But, I also have lists that serve other, often more important, purposes. A prayer list that helps me remember for whom I said I’d pray and for what. A praise list, which reminds me of all the wonderful gifts, large and small, that God brings into my life. A list of goals, which reminds me that, yes, it is possible to have goals when you live with chronic illness (moreover, it’s very important) – and this particular list includes the small steps to take when i can to making those goals achieveable.

Other possible lists include one of favorite moments, to call upon when times are particularly tough. Favorite music, to help recall the healing and uplifting essense of song. Favorite Scripture verses, to serve as food for a sagging spirit.

Brain fog might settle in for awhile, or lift and fall unexpectedly. Sometimes, a list kept that chronicles when it happens in relation to certain activities, foods, or other disease symptoms can help you and your doctor figure out ways to curtail it.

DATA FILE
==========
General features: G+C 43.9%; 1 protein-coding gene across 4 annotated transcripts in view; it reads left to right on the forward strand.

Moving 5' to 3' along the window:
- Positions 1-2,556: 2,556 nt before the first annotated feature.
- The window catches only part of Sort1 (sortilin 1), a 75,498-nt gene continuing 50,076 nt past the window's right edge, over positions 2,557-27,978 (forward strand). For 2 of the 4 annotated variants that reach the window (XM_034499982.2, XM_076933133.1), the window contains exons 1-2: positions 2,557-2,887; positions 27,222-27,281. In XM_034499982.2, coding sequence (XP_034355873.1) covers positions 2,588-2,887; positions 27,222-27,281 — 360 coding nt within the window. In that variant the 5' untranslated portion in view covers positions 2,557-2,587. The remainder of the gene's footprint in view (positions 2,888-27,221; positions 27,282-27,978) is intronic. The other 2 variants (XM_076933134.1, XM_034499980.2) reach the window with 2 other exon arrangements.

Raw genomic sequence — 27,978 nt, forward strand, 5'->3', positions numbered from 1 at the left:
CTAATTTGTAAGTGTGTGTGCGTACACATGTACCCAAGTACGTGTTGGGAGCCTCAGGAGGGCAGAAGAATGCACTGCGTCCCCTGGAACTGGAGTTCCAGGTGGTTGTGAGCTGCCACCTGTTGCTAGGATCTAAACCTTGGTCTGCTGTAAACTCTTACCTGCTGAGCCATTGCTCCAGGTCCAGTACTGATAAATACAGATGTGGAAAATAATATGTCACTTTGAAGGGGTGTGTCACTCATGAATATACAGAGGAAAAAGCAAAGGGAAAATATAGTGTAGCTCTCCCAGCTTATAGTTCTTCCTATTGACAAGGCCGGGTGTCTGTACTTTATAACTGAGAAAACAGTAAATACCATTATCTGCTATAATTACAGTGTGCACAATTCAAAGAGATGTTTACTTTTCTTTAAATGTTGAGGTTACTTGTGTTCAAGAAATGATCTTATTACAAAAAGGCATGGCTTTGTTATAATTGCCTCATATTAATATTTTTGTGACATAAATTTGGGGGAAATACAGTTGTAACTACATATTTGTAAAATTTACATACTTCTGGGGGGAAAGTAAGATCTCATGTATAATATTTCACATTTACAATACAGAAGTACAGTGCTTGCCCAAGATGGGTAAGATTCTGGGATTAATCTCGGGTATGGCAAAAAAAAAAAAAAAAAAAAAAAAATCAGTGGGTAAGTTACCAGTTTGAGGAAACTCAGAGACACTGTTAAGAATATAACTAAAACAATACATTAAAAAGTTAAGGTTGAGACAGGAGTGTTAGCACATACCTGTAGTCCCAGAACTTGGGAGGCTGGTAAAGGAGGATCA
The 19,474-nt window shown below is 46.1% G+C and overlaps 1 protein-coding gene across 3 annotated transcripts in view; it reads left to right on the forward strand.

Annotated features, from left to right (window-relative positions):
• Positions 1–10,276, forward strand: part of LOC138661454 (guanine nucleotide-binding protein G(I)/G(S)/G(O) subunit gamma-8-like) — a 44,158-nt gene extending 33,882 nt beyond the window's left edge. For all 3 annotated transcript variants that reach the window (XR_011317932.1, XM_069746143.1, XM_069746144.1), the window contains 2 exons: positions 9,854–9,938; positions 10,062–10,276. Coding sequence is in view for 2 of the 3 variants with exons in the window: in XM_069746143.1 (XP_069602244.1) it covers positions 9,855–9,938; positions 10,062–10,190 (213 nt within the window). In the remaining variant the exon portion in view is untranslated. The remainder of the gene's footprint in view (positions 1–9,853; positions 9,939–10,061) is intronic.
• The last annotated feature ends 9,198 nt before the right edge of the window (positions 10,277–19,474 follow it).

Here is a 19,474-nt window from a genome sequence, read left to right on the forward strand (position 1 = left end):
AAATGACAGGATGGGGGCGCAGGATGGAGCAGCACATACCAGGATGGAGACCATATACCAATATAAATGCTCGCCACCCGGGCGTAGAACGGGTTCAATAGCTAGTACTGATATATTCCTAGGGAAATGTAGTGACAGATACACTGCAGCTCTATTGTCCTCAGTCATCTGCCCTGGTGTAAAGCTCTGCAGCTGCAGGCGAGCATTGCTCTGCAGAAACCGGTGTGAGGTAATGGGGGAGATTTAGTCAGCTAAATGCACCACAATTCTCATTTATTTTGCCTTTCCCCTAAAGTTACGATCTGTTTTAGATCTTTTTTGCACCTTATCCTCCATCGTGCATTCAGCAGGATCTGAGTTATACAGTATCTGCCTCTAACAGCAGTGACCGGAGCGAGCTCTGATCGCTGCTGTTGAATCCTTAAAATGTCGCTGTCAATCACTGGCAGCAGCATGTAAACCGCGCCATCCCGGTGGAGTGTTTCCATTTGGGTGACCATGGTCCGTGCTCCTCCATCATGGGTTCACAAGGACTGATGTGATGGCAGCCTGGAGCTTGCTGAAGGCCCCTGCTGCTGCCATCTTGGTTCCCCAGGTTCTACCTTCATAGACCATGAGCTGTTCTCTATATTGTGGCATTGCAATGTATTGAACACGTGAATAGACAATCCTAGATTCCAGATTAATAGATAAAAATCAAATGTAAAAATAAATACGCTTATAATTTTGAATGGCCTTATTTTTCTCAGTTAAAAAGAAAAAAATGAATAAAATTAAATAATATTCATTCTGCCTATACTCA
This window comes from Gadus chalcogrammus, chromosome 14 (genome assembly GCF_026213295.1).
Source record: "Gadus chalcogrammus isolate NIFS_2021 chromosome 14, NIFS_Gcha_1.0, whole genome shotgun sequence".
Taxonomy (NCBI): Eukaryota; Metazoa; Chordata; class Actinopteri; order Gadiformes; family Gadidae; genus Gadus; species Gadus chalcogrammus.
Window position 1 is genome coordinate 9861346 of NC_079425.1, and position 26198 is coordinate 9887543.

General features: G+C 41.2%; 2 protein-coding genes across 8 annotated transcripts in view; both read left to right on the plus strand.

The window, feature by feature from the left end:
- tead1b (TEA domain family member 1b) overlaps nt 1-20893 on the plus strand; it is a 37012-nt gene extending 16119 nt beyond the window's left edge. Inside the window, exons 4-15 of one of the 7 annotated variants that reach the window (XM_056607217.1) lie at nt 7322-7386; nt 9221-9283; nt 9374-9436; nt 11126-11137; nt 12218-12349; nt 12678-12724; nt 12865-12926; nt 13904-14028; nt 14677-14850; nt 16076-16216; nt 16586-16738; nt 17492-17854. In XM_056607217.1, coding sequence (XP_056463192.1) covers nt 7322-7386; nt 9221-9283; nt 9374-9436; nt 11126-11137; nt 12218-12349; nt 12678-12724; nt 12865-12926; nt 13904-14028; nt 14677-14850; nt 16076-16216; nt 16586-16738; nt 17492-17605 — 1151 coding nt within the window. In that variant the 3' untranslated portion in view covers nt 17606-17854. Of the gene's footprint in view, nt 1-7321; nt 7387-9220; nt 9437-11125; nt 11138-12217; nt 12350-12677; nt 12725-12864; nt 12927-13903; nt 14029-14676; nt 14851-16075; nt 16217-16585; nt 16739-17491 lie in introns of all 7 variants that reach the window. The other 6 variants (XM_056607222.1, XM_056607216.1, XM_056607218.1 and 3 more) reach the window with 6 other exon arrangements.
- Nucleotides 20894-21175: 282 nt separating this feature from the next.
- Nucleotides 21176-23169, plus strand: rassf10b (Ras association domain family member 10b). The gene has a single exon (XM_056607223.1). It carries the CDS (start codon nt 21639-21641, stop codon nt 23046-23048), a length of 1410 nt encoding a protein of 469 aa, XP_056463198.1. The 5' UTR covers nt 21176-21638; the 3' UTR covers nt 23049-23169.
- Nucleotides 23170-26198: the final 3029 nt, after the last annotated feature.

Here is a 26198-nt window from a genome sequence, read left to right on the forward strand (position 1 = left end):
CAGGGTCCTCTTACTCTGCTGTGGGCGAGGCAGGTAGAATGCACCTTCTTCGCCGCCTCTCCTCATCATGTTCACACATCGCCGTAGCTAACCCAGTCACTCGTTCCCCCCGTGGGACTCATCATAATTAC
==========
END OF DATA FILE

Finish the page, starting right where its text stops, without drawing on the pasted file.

Each list is not only a useful tool, it also is a statement that, when that ol’ nasty brain fog does come, you’re prepared. You’ve taken charge of the situation. You might have brain fog, but it doesn’t have you.

If you have brain fog, and you’re list-less, picking up pen and paper and setting down some lists might be the first step in a whole, new, beautifully clear direction!

Blessings for the day,

Maureen

Your Journey, Your Gift

posted by mpratt

Maureen Pratt Author PicOften, I hear people with serious chronic illness tell me that they feel so alone, so lost, and they don’t feel as if they have anything to give others. Illness has stripped them of their past careers, relationships, and even their dreams. And the life ahead, filled with pain an health challenges, does not seem desirable.